A stunning exchange took place between reporter James Rosen of Fox News and State Department spox Jen Psaki many months ago, in which she admitted what is now a very hot topic thanks to Ben Rhodes: that the administration lied about the Iran deal. But if you get you saw the video put out by State, that exchange never took place. They cut it. They covered up the cover up.

To put it another way: the administration lied about the Iran deal, covered it up, was challenged about and admitted to covering it up, and then hid the challenge as well.

Here is Rosen’s report:

late today we discovered that the State Department’s of it’s December 2, 2013 press briefing, at which I confronted spokesperson Jen Psaki about the false statement made by her predecessor Victoria Nuland, the one you saw in my story tonight, has itself, with the use of a white flash, been deleted from both the State Department’s official website and its YouTube channel. In that exchange, Psaki effectively admitted the administration lied to me because the diplomacy needed quote privacy. The State Dept. told me just moments ago that it cannot explain this deletion and is working to restore the excised material.

Via Mediaite, here is a transcript of the original exchange with Victoria Nuland.

ROSEN: There have been reports that intermittently, and outside of the formal P5+1 mechanisms, the Obama Administration, or members of it, have conducted direct secret bilateral talks with Iran. Is that true or false?”

NULAND: We have made clear, as the Vice President did at Munich, that in the context of the larger P5+1 framework, we would be prepared to talk to Iran bilaterally. But with regard to the kind of thing that you’re talking about on a government-to-government level, no.

Of course, as has been all over the news the last few days, that’s not true. Ben Rhodes confirmed to the New York Times that those conversations were taking place, and that they lied about it. Rhodes’ account was full of contempt for the press and a sort of braggadocio about deceiving them. He was not unclear on the point that those conversations took place, and that he “created” a “narrative” that they did not. (Translation: A lie.)

Back in 2013, James Rosen confronted Jen Psaki regarding his previous exchange with Nuland. Here is that:

QUESTION: On the 6th of February in this room, I had a very brief exchange with your predecessor, Victoria Nuland —

MS. PSAKI: Mm-hmm.

QUESTION: — about Iran. And with your indulgence, I will read it in its entirety for the purpose of the record and so you can respond to it.

“Rosen: There have been reports that intermittently, and outside of the formal P5+1 mechanisms, the Obama Administration, or members of it, have conducted direct secret bilateral talks with Iran. Is that true or false?”

“Nuland: We have made clear, as the Vice President did at Munich, that in the context of the larger P5+1 framework, we would be prepared to talk to Iran bilaterally. But with regard to the kind of thing that you’re talking about on a government-to-government level, no.”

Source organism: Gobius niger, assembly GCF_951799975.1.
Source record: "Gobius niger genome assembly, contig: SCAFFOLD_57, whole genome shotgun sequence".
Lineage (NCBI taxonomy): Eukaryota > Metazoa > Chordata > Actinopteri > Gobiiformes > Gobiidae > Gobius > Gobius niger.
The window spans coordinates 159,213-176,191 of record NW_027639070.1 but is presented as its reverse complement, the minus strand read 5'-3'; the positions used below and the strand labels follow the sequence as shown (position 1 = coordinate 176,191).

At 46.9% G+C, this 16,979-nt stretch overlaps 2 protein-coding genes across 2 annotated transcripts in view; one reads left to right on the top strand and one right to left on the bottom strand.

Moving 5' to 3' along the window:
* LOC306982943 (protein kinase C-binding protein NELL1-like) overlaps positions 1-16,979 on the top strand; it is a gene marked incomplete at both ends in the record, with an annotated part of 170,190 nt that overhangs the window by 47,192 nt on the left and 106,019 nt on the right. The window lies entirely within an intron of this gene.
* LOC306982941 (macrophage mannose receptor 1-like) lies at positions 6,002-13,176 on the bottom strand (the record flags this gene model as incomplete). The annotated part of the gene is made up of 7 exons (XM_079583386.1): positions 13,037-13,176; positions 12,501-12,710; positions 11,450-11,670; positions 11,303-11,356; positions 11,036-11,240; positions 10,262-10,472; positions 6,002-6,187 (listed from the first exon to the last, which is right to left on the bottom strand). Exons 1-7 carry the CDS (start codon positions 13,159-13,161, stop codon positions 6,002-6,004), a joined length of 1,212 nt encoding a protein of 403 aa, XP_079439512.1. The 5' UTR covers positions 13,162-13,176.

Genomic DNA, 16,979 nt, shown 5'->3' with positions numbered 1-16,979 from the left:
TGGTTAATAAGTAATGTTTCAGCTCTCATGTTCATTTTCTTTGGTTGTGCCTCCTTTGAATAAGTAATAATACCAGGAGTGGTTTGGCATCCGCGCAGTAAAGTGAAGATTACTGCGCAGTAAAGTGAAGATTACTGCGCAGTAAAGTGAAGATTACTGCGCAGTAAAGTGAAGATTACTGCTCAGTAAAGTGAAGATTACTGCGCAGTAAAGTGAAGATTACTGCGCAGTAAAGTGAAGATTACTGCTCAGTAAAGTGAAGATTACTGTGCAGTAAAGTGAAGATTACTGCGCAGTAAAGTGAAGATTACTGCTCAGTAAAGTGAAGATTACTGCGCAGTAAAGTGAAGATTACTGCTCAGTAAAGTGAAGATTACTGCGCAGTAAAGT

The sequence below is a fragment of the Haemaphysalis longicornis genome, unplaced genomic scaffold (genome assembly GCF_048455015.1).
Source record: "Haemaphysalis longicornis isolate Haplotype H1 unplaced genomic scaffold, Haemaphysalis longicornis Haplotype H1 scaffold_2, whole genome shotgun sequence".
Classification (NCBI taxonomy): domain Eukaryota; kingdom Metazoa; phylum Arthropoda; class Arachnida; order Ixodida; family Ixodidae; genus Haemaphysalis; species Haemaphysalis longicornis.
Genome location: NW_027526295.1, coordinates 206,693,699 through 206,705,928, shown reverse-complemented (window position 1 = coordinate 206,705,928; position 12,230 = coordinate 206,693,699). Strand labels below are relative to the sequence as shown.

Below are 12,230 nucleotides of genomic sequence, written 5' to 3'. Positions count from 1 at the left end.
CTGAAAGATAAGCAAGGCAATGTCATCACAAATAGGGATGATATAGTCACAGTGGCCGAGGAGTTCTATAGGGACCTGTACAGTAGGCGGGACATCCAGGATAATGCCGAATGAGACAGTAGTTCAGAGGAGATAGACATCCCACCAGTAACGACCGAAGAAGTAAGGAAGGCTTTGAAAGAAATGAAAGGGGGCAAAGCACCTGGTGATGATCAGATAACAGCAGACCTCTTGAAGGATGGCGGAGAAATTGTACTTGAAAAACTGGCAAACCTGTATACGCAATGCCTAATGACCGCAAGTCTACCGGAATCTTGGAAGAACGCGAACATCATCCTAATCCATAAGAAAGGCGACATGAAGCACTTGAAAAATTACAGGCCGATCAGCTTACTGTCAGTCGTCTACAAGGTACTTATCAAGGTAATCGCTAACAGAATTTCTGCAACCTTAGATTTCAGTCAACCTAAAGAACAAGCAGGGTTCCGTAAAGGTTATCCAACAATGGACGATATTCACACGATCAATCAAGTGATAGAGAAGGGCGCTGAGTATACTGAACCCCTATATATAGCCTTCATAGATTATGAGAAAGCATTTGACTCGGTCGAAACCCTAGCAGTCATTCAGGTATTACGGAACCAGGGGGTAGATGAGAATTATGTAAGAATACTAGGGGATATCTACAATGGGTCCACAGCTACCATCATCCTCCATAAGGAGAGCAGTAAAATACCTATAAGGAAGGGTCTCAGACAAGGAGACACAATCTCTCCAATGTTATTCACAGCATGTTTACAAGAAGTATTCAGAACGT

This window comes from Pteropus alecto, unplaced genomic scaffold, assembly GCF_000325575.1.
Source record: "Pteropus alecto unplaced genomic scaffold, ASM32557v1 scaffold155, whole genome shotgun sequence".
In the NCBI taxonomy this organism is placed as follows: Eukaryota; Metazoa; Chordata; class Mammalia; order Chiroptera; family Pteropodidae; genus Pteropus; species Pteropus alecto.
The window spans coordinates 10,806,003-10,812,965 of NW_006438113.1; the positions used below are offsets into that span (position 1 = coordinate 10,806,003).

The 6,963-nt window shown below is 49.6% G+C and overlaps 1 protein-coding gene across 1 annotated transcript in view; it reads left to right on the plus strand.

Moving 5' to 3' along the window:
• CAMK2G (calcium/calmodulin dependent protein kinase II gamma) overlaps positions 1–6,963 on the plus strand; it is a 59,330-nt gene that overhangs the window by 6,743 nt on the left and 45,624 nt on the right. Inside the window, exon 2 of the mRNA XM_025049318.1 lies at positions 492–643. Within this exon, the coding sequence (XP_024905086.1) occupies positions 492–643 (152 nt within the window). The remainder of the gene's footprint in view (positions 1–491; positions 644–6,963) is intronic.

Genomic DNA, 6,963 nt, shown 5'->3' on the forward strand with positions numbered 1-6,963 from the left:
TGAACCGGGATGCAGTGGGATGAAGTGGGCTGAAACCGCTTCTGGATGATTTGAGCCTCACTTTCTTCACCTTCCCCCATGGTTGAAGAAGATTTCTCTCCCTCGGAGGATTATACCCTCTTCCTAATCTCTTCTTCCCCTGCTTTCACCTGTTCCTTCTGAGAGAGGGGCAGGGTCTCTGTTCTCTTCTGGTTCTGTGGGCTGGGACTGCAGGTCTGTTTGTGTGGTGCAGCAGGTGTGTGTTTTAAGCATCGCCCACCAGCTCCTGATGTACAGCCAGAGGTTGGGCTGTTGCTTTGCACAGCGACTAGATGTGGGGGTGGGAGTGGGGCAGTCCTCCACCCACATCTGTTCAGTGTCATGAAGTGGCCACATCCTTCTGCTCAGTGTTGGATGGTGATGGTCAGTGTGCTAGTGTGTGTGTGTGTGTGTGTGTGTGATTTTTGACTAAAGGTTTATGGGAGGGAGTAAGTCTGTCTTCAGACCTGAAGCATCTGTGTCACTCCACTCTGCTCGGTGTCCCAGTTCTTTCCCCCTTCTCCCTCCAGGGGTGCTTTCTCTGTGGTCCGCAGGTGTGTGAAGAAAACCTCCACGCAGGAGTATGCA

That’s the entirety of the exchange.

As we now know, senior state department officials had, in fact, been conducting direct, secret bilateral talks with senior officials of the Iranian Government in Oman, perhaps dating back to 2011 by that point.

So the question today is a simple one: When the briefer was asked about those talks and flatly denied them from the podium, that was untrue, correct?

MS. PSAKI: I mean, James, I – that – you’re talking about a February briefing, so 10 months ago. I don’t think we’ve outlined or confirmed contacts or specifics beyond a March meeting. I’m not going to confirm others beyond that at this point. So I don’t know that I have any more for you.

QUESTION: Do you stand by the accuracy of what Ms. Nuland told me, that there had been no government-to-government contacts, no secret direct bilateral talks with Iran as of the date of that briefing, February 6th? Do you stand by the accuracy of that?

MS. PSAKI: James, I have no new information for you today on the timing of when there were any discussions with any Iranian officials.

QUESTION: Let me try it one last way, Jen —

MS. PSAKI: Okay.

QUESTION: — and I appreciate your indulgence.

MS. PSAKI: Sure.

QUESTION: Is it the policy of the State Department, where the preservation or the secrecy of secret negotiations is concerned, to lie in order to achieve that goal?

MS. PSAKI: James, I think there are times where diplomacy needs privacy in order to progress. This is a good example of that. Obviously, we have made clear and laid out a number of details in recent weeks about discussions and about a bilateral channel that fed into the P5+1 negotiations, and we’ve answered questions on it, we’ve confirmed details. We’re happy to continue to do that, but clearly, this was an important component leading up to the agreement that was reached a week ago.

QUESTION: Since you, standing at that podium last week, did confirm that there were such talks, at least as far back as March of this year, I don’t see what would prohibit you from addressing directly this question: Were there secret direct bilateral talks between the United States and Iranian officials in 2011?

MS. PSAKI: I don’t have anything more for you today. We’ve long had ways to speak with the Iranians through a range of channels, some of which you talked – you mentioned, but I don’t have any other specifics for you today.

That is an admission. “I think there are times where diplomacy needs privacy in order to progress. This is a good example of that.”

But now the video of that exchange has been deleted. Overnight, since the time of Rosen’s report, the video available at the State Department website has been restored, the white flash gone and Rosen’s exchange put back. The white flash remains in the YouTube version. Here is how it appeared at both sites until Rosen’s report last night.

Busted.